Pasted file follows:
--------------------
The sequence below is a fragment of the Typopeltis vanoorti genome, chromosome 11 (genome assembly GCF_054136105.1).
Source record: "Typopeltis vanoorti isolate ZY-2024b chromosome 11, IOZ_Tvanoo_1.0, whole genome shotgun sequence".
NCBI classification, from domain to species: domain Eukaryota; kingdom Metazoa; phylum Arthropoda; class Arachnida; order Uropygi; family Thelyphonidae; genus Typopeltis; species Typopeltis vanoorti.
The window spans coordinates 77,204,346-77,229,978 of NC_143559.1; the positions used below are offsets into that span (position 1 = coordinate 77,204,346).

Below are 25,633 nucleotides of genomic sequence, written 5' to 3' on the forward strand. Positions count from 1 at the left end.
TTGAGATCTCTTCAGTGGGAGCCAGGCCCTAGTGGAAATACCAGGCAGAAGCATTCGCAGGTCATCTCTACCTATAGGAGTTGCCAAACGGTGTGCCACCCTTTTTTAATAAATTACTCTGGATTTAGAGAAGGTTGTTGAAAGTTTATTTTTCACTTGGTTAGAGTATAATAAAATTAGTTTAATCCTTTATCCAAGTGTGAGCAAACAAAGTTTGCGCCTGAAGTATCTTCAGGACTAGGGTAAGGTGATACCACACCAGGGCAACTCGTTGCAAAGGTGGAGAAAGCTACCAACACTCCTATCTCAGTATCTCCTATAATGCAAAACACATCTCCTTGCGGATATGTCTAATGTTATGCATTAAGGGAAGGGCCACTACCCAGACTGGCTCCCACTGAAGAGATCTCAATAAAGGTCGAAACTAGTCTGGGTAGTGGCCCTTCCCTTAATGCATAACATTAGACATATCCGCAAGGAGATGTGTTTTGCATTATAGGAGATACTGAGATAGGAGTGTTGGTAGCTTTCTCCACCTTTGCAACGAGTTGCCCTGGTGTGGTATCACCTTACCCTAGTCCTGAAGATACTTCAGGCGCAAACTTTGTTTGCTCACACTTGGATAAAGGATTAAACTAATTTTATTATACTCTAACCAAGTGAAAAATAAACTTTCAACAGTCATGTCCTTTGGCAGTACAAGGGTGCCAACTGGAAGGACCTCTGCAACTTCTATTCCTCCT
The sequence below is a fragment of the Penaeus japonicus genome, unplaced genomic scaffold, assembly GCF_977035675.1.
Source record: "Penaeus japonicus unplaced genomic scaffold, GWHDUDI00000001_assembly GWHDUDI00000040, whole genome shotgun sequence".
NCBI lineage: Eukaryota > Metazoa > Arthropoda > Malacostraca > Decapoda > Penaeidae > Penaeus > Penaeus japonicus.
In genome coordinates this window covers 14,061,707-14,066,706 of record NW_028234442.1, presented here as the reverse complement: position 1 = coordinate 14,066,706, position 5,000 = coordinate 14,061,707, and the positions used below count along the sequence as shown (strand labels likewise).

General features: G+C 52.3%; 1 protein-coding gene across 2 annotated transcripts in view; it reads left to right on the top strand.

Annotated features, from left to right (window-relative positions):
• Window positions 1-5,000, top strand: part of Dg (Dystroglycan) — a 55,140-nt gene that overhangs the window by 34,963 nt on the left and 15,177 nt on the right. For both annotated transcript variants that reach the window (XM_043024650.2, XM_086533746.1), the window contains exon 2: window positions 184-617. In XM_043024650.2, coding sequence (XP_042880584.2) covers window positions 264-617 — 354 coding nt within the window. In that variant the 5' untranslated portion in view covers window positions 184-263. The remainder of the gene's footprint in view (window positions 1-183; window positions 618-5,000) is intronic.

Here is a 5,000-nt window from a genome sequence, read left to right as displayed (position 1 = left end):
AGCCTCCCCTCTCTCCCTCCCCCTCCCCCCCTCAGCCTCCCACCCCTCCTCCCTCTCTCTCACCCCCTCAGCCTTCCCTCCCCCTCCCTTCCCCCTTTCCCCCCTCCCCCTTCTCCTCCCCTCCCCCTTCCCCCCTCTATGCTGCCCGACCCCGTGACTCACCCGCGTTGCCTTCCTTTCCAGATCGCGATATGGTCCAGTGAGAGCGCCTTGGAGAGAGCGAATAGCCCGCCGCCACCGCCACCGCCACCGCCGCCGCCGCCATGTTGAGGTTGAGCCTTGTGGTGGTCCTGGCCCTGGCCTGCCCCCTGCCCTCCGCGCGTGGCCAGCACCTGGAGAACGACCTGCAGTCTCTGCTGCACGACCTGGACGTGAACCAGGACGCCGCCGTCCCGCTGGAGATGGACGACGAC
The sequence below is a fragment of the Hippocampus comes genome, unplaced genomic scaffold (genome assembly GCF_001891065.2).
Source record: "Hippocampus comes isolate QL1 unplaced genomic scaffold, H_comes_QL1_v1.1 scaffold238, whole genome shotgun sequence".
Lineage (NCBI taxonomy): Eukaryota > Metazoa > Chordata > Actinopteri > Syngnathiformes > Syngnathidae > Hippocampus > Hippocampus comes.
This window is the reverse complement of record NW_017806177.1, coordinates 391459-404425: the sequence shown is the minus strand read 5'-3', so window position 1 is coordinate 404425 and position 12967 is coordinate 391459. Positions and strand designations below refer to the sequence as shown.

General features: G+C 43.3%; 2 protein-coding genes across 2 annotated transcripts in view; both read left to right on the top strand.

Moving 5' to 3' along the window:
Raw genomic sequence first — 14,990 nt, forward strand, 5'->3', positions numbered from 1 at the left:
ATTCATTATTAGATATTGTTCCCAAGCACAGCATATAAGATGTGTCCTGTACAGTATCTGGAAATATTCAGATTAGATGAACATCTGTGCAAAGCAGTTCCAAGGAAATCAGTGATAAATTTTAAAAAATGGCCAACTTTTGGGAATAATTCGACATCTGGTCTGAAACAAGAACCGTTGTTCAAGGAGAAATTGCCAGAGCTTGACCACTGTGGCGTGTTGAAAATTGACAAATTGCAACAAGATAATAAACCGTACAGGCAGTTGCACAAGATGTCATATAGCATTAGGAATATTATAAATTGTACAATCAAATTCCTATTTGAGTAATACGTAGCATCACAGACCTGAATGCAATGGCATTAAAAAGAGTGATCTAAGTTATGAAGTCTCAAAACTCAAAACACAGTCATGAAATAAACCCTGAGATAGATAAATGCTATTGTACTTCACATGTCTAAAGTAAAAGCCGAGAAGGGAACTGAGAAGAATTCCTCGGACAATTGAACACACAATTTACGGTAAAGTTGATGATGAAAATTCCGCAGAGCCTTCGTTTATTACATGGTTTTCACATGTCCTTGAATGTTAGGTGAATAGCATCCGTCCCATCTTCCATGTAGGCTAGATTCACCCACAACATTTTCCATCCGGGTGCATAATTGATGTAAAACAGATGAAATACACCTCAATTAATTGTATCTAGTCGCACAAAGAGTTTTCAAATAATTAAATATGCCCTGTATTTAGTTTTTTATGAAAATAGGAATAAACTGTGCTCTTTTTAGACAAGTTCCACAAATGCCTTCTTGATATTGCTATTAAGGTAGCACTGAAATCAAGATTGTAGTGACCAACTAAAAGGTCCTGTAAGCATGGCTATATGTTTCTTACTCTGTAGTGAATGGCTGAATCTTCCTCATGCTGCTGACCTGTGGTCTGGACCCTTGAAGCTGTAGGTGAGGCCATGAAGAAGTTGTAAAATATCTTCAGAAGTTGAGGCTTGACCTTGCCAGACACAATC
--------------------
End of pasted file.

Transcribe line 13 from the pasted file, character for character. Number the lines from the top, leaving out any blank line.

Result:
• Window positions 1-5,000, top strand: part of Dg (Dystroglycan) — a 55,140-nt gene that overhangs the window by 34,963 nt on the left and 15,177 nt on the right. For both annotated transcript variants that reach the window (XM_043024650.2, XM_086533746.1), the window contains exon 2: window positions 184-617. In XM_043024650.2, coding sequence (XP_042880584.2) covers window positions 264-617 — 354 coding nt within the window. In that variant the 5' untranslated portion in view covers window positions 184-263. The remainder of the gene's footprint in view (window positions 1-183; window positions 618-5,000) is intronic.